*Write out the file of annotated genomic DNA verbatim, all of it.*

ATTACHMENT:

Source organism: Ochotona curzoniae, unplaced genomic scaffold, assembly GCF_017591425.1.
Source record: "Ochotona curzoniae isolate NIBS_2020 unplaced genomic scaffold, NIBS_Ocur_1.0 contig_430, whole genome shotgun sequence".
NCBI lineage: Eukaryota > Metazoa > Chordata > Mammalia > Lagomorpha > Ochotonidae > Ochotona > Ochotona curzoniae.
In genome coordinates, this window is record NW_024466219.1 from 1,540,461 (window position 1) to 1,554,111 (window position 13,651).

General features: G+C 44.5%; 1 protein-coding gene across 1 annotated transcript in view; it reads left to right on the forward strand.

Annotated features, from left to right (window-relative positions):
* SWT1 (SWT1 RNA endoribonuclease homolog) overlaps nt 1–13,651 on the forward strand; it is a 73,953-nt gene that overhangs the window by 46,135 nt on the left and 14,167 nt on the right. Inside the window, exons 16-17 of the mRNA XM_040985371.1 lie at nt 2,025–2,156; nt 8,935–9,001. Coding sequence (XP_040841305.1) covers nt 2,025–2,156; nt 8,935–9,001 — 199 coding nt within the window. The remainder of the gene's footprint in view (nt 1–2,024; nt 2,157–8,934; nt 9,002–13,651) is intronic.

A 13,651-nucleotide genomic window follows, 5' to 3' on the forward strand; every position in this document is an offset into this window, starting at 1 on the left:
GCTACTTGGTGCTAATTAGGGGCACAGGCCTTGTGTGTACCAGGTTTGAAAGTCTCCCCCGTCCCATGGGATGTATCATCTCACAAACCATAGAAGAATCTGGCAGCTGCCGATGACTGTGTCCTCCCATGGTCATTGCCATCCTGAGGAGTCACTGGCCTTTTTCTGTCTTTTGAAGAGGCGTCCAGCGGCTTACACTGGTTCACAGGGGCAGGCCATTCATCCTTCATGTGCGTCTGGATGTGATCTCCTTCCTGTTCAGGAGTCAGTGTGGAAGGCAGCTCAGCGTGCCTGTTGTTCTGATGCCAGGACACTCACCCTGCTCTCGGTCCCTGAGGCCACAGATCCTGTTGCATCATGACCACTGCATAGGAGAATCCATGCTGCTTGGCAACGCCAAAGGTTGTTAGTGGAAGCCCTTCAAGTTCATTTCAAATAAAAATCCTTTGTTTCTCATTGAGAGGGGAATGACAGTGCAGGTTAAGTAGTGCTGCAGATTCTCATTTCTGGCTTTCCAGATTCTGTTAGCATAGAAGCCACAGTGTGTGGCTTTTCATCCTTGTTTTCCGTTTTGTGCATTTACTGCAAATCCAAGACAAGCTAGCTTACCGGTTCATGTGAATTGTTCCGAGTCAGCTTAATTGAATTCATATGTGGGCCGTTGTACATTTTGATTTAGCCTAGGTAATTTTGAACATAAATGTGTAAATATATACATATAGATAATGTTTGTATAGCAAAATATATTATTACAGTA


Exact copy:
Source organism: Ochotona curzoniae, unplaced genomic scaffold, assembly GCF_017591425.1.
Source record: "Ochotona curzoniae isolate NIBS_2020 unplaced genomic scaffold, NIBS_Ocur_1.0 contig_430, whole genome shotgun sequence".
NCBI lineage: Eukaryota > Metazoa > Chordata > Mammalia > Lagomorpha > Ochotonidae > Ochotona > Ochotona curzoniae.
In genome coordinates, this window is record NW_024466219.1 from 1,540,461 (window position 1) to 1,554,111 (window position 13,651).

General features: G+C 44.5%; 1 protein-coding gene across 1 annotated transcript in view; it reads left to right on the forward strand.

Annotated features, from left to right (window-relative positions):
* SWT1 (SWT1 RNA endoribonuclease homolog) overlaps nt 1–13,651 on the forward strand; it is a 73,953-nt gene that overhangs the window by 46,135 nt on the left and 14,167 nt on the right. Inside the window, exons 16-17 of the mRNA XM_040985371.1 lie at nt 2,025–2,156; nt 8,935–9,001. Coding sequence (XP_040841305.1) covers nt 2,025–2,156; nt 8,935–9,001 — 199 coding nt within the window. The remainder of the gene's footprint in view (nt 1–2,024; nt 2,157–8,934; nt 9,002–13,651) is intronic.

A 13,651-nucleotide genomic window follows, 5' to 3' on the forward strand; every position in this document is an offset into this window, starting at 1 on the left:
GCTACTTGGTGCTAATTAGGGGCACAGGCCTTGTGTGTACCAGGTTTGAAAGTCTCCCCCGTCCCATGGGATGTATCATCTCACAAACCATAGAAGAATCTGGCAGCTGCCGATGACTGTGTCCTCCCATGGTCATTGCCATCCTGAGGAGTCACTGGCCTTTTTCTGTCTTTTGAAGAGGCGTCCAGCGGCTTACACTGGTTCACAGGGGCAGGCCATTCATCCTTCATGTGCGTCTGGATGTGATCTCCTTCCTGTTCAGGAGTCAGTGTGGAAGGCAGCTCAGCGTGCCTGTTGTTCTGATGCCAGGACACTCACCCTGCTCTCGGTCCCTGAGGCCACAGATCCTGTTGCATCATGACCACTGCATAGGAGAATCCATGCTGCTTGGCAACGCCAAAGGTTGTTAGTGGAAGCCCTTCAAGTTCATTTCAAATAAAAATCCTTTGTTTCTCATTGAGAGGGGAATGACAGTGCAGGTTAAGTAGTGCTGCAGATTCTCATTTCTGGCTTTCCAGATTCTGTTAGCATAGAAGCCACAGTGTGTGGCTTTTCATCCTTGTTTTCCGTTTTGTGCATTTACTGCAAATCCAAGACAAGCTAGCTTACCGGTTCATGTGAATTGTTCCGAGTCAGCTTAATTGAATTCATATGTGGGCCGTTGTACATTTTGATTTAGCCTAGGTAATTTTGAACATAAATGTGTAAATATATACATATAGATAATGTTTGTATAGCAAAATATATTATTACAGTA